Dec 27 2011
Sea turtles don’t frequent my Adirondack home waters. (The fact that I live several hundred miles from the sea might have something to do with this, I suppose.) And they’re not often seen in UK waters in winter, either. But lately they’ve been washing up on beaches in Wales and Scotland, and the UK’s Marine Conservation Society is asking coastal walkers and boaters for help.
Why are warm-water species like the critically endangered Kemp’s ridley turtle suddenly turning up in cold northern seas? No one is sure, but it’s likely that recent storms may have altered surface currents, sweeping the unlucky turtles far from the warm waters where they normally winter. And while there’s nothing anyone can do about the weather, if you live in the UK there is something you can do to help stranded turtles. Dr. Peter Richardson of Marine Conservation Society’s tells how:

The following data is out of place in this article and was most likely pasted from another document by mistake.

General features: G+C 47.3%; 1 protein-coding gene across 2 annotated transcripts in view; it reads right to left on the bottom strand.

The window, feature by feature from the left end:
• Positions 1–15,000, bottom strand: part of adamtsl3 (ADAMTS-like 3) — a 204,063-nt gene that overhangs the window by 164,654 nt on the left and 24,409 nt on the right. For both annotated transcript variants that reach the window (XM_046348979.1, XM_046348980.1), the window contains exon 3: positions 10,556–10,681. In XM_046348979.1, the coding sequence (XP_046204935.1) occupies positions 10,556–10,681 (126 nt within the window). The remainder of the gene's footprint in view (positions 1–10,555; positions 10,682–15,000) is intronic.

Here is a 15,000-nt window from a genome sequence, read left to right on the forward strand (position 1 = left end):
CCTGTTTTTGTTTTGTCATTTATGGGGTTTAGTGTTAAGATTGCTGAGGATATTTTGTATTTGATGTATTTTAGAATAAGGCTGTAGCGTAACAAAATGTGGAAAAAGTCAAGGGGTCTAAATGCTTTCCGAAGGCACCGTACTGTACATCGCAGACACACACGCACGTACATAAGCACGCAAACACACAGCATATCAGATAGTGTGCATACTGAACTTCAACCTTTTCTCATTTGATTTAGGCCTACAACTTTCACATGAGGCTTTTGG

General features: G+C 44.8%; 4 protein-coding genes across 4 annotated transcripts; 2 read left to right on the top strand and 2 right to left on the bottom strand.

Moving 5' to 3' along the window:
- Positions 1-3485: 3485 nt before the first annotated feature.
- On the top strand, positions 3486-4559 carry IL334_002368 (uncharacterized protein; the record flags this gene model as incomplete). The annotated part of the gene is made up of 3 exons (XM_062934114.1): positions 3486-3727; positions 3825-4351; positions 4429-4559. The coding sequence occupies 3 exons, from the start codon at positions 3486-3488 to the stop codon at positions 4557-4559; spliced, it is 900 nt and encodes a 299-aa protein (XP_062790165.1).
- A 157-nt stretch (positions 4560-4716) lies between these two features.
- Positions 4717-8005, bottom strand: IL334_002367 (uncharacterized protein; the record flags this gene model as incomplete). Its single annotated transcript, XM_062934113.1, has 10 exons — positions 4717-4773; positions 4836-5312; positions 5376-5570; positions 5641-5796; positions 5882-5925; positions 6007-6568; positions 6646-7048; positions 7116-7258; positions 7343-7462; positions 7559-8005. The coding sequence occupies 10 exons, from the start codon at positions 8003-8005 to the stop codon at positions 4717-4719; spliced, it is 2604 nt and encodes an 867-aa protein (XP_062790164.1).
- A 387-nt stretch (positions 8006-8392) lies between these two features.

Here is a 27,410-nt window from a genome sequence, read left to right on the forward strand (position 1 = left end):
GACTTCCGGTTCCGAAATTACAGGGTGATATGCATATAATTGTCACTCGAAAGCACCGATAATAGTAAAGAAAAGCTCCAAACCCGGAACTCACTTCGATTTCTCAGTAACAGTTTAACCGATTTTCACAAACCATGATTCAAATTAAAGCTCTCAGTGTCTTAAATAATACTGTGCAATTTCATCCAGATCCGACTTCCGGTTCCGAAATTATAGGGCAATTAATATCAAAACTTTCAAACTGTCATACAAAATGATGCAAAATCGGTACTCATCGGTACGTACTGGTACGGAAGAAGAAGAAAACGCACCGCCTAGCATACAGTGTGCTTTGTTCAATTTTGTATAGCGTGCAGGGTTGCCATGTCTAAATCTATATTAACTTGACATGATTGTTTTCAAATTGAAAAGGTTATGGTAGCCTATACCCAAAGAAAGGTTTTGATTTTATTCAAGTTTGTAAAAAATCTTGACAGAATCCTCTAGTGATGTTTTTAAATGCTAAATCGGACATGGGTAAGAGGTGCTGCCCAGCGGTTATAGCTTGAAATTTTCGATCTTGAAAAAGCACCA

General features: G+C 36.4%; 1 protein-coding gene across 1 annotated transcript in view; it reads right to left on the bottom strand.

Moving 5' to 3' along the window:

Our advice is that under no circumstances should stranded turtles be thrown back in the sea. While they may appear to be dead, they may in fact be comatose due to the cold conditions, and can be nursed back to health if immediately rescued and given expert care. [Even i]f they are dead, it is important that they are collected and stored for post-mortem examination. [Emphasis added]
You’ll find more information at the Marine Conservation Society’s website, where you can also download a PDF copy of the “UK Turtle Code.” And don’t forget: any stranded turtle, whether alive or dead, should be reported to Marine Environmental Monitoring on 01348 875000.
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